Listen: Economy Week Ahead: Services-Sector Activity, International Trade and More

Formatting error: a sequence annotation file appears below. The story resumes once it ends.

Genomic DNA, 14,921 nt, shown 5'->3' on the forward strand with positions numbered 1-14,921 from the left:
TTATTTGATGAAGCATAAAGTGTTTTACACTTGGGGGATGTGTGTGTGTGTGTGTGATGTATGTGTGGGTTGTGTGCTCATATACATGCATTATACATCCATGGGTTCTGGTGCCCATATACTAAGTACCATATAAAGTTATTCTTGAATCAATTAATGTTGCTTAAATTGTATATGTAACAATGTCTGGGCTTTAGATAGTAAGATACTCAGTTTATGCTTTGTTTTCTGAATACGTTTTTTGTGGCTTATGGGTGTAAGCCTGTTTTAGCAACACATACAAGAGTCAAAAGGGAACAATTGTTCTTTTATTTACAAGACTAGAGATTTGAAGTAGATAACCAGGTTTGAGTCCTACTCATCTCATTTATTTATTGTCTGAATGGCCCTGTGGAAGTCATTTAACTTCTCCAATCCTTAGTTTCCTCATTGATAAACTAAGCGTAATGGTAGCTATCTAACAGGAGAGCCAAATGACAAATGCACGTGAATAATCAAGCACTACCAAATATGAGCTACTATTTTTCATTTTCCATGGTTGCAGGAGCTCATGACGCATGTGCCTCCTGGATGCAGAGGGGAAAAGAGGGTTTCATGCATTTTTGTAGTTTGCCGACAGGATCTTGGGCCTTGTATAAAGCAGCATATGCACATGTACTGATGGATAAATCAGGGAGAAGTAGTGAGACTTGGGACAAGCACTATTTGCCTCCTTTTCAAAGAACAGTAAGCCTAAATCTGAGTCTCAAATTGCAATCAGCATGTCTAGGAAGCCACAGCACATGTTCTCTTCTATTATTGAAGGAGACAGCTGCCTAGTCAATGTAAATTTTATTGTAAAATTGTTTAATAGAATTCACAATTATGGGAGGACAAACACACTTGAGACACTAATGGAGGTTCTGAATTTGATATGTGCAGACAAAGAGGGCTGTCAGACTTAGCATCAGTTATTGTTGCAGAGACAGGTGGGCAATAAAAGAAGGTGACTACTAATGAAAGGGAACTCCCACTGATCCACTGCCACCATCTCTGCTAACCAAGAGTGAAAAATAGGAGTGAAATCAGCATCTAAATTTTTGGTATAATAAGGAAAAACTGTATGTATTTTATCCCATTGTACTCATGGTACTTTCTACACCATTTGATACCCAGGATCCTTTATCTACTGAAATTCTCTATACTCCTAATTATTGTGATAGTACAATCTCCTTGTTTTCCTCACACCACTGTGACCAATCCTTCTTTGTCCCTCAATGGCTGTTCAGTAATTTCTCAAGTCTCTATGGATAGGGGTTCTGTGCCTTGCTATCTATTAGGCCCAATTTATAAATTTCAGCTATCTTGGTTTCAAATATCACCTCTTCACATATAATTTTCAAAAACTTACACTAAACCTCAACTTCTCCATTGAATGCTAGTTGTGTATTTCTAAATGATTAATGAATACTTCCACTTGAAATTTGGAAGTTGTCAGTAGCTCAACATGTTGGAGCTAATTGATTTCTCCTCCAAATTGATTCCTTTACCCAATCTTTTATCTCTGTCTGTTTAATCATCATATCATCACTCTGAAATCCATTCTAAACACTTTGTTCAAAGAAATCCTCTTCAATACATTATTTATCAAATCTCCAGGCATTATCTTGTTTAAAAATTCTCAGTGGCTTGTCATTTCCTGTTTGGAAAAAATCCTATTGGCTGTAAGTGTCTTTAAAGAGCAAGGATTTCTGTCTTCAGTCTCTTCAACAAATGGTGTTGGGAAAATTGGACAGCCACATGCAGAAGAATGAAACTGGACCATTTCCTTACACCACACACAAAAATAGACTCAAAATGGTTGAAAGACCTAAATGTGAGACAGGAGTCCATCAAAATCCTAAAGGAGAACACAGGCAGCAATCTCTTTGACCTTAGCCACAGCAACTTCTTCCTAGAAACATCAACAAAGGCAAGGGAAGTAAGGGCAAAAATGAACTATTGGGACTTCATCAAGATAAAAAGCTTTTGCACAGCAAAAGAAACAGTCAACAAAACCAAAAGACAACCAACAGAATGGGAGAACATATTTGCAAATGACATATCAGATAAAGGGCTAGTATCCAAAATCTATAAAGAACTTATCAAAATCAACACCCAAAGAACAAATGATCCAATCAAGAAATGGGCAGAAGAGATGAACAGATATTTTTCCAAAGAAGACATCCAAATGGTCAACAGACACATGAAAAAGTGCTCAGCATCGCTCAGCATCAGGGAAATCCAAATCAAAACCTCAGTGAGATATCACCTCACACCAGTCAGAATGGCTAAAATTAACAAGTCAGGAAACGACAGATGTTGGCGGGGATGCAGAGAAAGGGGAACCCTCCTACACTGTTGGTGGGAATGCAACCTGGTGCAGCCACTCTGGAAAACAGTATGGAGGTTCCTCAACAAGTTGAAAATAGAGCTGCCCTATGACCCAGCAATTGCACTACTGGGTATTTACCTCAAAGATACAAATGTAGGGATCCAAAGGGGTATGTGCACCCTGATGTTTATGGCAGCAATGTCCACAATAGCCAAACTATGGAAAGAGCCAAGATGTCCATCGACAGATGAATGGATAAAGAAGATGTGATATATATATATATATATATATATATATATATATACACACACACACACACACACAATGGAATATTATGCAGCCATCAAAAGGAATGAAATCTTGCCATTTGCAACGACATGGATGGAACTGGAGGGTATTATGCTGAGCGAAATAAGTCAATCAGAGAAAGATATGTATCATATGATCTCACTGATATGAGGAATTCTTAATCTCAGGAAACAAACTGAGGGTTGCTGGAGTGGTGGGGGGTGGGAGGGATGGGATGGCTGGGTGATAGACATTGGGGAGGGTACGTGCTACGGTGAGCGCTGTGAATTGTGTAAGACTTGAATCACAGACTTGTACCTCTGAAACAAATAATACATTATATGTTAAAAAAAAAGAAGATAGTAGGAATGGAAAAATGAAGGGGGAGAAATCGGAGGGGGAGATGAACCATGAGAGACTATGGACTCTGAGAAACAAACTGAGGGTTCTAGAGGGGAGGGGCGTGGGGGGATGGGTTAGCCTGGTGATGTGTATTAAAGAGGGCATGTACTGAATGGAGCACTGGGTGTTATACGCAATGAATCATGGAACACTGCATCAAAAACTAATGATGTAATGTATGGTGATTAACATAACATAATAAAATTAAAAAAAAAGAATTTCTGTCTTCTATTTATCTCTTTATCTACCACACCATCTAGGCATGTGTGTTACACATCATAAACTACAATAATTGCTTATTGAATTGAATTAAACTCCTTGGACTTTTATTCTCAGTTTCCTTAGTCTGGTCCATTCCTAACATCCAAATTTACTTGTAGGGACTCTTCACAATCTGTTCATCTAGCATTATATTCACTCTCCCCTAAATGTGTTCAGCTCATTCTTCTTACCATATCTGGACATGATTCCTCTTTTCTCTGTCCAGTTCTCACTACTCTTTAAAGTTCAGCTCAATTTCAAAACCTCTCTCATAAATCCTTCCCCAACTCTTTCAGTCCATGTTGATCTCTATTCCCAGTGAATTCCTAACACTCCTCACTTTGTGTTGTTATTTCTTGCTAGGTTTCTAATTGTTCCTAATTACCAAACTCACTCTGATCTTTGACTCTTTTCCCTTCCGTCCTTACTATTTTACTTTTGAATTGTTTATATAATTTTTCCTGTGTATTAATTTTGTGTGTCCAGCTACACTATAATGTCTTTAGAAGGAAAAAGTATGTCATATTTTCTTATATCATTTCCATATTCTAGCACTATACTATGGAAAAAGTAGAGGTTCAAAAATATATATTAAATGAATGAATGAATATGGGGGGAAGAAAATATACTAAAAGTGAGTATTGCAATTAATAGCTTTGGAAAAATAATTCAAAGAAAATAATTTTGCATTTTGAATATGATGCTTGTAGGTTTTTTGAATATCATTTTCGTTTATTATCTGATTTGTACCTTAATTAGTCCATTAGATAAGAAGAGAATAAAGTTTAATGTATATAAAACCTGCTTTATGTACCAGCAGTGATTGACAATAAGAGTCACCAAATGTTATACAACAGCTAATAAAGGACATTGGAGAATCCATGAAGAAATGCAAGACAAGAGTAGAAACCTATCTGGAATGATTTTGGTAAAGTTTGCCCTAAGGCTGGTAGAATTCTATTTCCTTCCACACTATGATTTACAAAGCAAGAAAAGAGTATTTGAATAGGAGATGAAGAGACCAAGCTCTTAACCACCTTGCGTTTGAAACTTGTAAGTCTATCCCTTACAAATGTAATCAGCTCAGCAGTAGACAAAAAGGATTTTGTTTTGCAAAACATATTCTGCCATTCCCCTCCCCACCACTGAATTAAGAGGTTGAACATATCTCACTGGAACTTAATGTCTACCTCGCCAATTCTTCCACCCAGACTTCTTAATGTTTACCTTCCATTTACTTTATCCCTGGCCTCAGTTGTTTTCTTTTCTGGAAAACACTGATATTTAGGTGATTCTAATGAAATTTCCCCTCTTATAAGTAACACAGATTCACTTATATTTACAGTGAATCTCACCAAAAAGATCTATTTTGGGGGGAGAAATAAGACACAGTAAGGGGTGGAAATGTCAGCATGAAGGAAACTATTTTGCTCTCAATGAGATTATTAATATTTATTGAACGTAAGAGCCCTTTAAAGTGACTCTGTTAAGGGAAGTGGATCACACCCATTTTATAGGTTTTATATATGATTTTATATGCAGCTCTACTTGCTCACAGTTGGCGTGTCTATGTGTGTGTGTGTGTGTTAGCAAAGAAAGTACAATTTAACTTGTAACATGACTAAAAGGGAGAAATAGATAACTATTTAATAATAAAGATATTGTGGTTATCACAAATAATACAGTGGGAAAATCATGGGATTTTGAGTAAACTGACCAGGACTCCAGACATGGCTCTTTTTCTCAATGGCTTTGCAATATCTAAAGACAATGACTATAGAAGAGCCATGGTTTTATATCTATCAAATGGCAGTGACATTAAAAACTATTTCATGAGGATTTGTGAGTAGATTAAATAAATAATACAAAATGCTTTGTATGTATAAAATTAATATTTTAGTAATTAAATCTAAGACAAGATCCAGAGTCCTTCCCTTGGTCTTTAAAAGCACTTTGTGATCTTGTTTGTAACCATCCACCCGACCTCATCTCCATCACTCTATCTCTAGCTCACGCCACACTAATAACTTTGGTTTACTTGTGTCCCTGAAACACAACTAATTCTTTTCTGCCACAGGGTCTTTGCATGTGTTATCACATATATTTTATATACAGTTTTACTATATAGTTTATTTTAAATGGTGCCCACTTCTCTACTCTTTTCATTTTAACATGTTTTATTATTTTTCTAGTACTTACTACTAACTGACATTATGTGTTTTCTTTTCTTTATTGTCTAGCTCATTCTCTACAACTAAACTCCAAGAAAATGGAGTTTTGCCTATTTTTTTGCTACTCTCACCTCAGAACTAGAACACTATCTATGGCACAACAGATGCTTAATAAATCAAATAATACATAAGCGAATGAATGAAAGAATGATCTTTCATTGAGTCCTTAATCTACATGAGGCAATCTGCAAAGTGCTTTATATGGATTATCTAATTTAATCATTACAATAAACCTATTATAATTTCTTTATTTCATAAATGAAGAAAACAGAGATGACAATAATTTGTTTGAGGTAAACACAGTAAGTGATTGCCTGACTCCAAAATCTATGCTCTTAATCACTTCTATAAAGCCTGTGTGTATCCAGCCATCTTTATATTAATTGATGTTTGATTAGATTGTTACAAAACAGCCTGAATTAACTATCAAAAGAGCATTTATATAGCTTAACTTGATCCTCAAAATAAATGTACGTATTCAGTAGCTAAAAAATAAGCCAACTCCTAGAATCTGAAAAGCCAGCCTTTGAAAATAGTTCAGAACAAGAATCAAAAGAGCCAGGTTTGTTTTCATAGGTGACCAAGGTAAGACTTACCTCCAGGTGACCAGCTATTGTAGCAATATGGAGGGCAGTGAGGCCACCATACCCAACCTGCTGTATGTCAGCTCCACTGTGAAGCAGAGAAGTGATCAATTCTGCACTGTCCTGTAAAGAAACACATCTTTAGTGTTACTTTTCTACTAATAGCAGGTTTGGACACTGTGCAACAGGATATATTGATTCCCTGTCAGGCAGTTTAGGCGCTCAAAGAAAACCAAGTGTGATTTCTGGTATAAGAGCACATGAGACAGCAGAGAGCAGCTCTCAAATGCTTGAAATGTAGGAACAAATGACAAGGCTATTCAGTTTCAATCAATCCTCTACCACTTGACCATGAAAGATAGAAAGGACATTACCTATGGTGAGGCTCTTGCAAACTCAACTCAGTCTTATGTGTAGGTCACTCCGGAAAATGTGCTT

"Jobs, jobs, jobs, jobs, jobs, jobs, good, better indifferent. Because it looks like it's pretty decent. Oh, I always going to be with you. Chad. Thank you for your kind words. You know, I think this is a much stronger than expected report we broke above the three hundred thousand barrier number of jobs added, and that's admittedly with a revised number four December which earlier was about three hundred thousand and gets brought back down to earth two two hundred twenty two thousand unemployment rate rose a bit that was because mostly the partial government shutdown. So that probably isn't a long-term consideration. But no, you have to say that everything that we've been working through in the US and global economy in recent months, averaging I think two hundred fifty four thousand jobs a month over the previous three months and ten years into an economic expansion one hundred. Straight months of jobs creation. Pretty impressive. Yeah. It is pretty impressive and late like a lot of us. Right. Thank start going. Really? Well, and we're always looking for that bottom to fall out. All the the things are going. Great. Don't don't mention anything. Things are going great. And and people are looking around. And and wondering when is that bottom gonna follow it is that going to be that I scary thing. I mean, I read today that Italy might be heading towards a recession or in a recession. And everybody's always looking for that first factor that I indicated there's going to be some issues. Well, I do think that at this point the US economy is the stellar economic performer around the world right now and western Europe is worry you have Bracha US, China, China, obviously weighing on a lot of corporate earnings coming and recently, everybody from apple to Invidia and that underscores the pressure on the US and China to work out a trade agreement and you're right. You know, we do always want to say, okay, we're good now. But what about tomorrow about I'd say for the foreseeable future? It looks as if the expansion. Continues to home right along. And you know, looks like we'll probably in two thousand eighteen with an annual growth rate of about three percent will probably do a little better than two percent for this first quarter, which tends to be one of the week or quarters of the year, at least in terms of trying to measure it. So and then, of course, the impacts from the partial government shutdown what you'll be resolved in the coming weeks. Meaning while we destroyed an economic activity that won't ever come back with the economic activity that was delayed meaning paychecks that didn't have money to spend that money will be spent. So so far so good. Talking to Mark Hamrick. bankratEcom breakdown the economic news. You talk about the government shutdown, and again, it will resolve itself over the next couple of weeks as far as looking back and see what kind of damage was done what kind of damage you was actually done. Well, first of all there was the damage that individuals, right? There was the damage to individuals who aren't don't have substantial savings, and you know, Bank rate has done these surveys for a long time that have found that close to only forty percent of Americans have enough in their Bank accounts to pay for an emergency expensive one thousand dollars or more. And so this reminds us that whether it's a a partial government shutdown and eruption our own employment. A storm of some kind that keeps us park for a few days or something else we do need to have that emergency savings. So that's the personal impact that is real. And so within this report we see that there were five hundred thousand people working part time in the private sector. That would have liked to have had fulltime. Work added Justin the single month a half. A million people were affected in the private sector with a not having fulltime work. So that's one thing. We have knew that there were four hundred thousand workers of thereabouts in the federal government that were furloughed and essentially considered temporarily unemployed. Yes that was temporary. But we know that from all the reporting we saw during that period that that was having real impact on people. But to your earlier point. Yes, most of this will be restored. I do worry about the lack of the federal government's ability to attract and retain workers because I think the the allure of that has been dealt some damage with three government shutdowns in a year. Now. Yeah. Which is which again is is it just shows you how bitter nasty it gets. And and and how we can't even I mean, if we look up we said, the sky's blue even if it is they're going to argue and say, well, it's probably cloudy somewhere. And that's that's a sad situation. That doesn't do us any good talking to Mark Hamrick. bankratEcom as we discussed the economy. Trump should be out touting this and one of the things they should be talking about this not getting talked about the mainstream media because it's not salacious is. The fact that China is feeling the effects of the trade kerfuffle, it's not really a war war. But the trade kerfuffle, they're really feeling the effects, and that's not that's not really being talked about. Well, it is among those that are interested in these things. But you're right. I, you know, I guess one never at least I'm at the point where I can't try to put my arms around what the administration says why? And and what a dozen say, but you know, this week we had the Chinese delegation in Washington and the president. Both both the president and his counterparts early were playing nice at appeared and gave hope for this agreement ahead of the March first deadline, but you're right. I do think that China is seeing more pronounced slowdown than had been expected. And as China goes really so goes much of Asia because as as the global economy interconnected so are the Asian economies. And and so it probably is an accurate observation to say that to some degree. There's more pressure on China, but you know, when you essentially have a totalitarian regime, which does not respect us civil rights. So they have also means to let's say come up with quote unquote solutions that aren't practical or even possible in a democracy. No. But one thing I've always said about capitalism is the thing that breaks down those walls is the fact that eventually, even if you give them freedom to a certain extent, economically if you take that away, and they've already had all their other freedoms takeaway that's going to break faster than if you didn't have anything to begin with. So wait a minute. You've taken away my Friedman think it all of this kind of stuff, and you gave me some economic freedom. Now, you taking that away. And I think that's a real worry over there is how do we control this because this isn't Tiananmen Square? We've got freedoms now economically, and you take that away and that could get ugly fast. Well, I do think that always underscoring what China's doing is an understanding that civil unrest is always a risk. Right. And so as it is in most countries, so. Absolutely. So that's why they need a stronger growth on basically almost everywhere else in the world. And and I ultimately it is to their benefit as it is to the United States to have a large framework and understanding of of how our trade should try to meet the needs of both sides. What's it like to? I mean, 'cause I hear all kinds of stories of what it's like to operate a business every got friends who've done it and the way that the Chinese government just comes in. Mark is is basically they want all of your stuff. They want to know everything you're doing they want everything they possibly can know about you. And they take it. And they essentially by the by the sounds of it's kind of handed out to all of the other Chinese what would be your competitors. But it's part of the cost of doing business over there. Well, you know that gets to the whole part of the most difficult aspects of the discussion that if there's anything that probably stands on the way of having an agreement in the near term. It is the aspects that have to do with so-called intellectual property, and you know, essentially when one is operating in China. You don't have the ability to control even perhaps access to your hard drives or the data that you're sending abroad. And that means that everything that you design, everything you produce, everything you write about in communication is at risk of essentially being hijacked, and I think that longer term that is more the concern because what is the great what what are some of the great things about the US economy. It's our inventiveness our to our ability to innovate, and that's why we have so many wonderful products and services that originate in our country that don't originate anywhere else. But if we don't have the ability to protect those things under something that's akin to a rule of law, then their value sharply diminished. And so that's why intellectual property and trademarks and patents. And all those things are really at the heart of what is probably even from a numerical standpoint. The most valuable part of this discussion talking to Mark Hamrick. bankratEcom appreciate you coming on one. Last question of fourth quarters. The earnings are coming out of the retail this stuff, you know, Christmas. All of these things are we looking, you know, I mean, some things seem to be good. Some things seem to be bad. Some of that might play into the fact that we're in this kind of kerfuffle with China's specimen comes to electron IX and things of that nature. But all in all seem like we're you know, that it was a decent fourth quarter last year. Well, I mean, I think obviously had a significant rise on the stock market's value from that Christmas Eve low, but the question is how much should you be discounting future earnings? And that's a question that I don't think that I can give you an affirmative answer to meaning the markets had a pretty strong rebound. We're we're getting closer to a behind that. We're seeing last year. And do you have reason to be very optimistic about the future earnings and buyer, but I think you can paint the picture as to how that can happen. But do you have, you know, a a strong confidence? So that's actually going to happen across the board. I think I think you probably need to see more evidence that the us and global economies can hold up, and that there is a there is a resolution of U S, China trade. But the other part is now with the Federal Reserve, basically saying, well, you know, we may be done with interest rate hikes. Now, if indeed that's the case, then they're the you know that there's the positive side of that where the market. Loves that. But there's a part of it that the market should love. Which is if the outlook is so cloudy that the fed doesn't feel like it can raise rates anymore. You know, that tells you something about the overall strength of the economy. Absolutely bad. You are the man the legend Mark Hamrick. bankratEcom who'd he got this week in the Rams the patriots. Well, funny. I was going back and forth with that when my colleague Greg McBride who died in the wall Steelers fan, and I said first of all you have to admire and acknowledge the Tom Brady is a beast. But and so are the patriots for all the reasons that they've won. But there's just a part of me that says that you know, I can't cheer for them. But you know, you might say that the risk is they win. But because I always pretty much love the underdogs. I'm gonna I'm gonna hold that somehow Los Angeles can pull this out."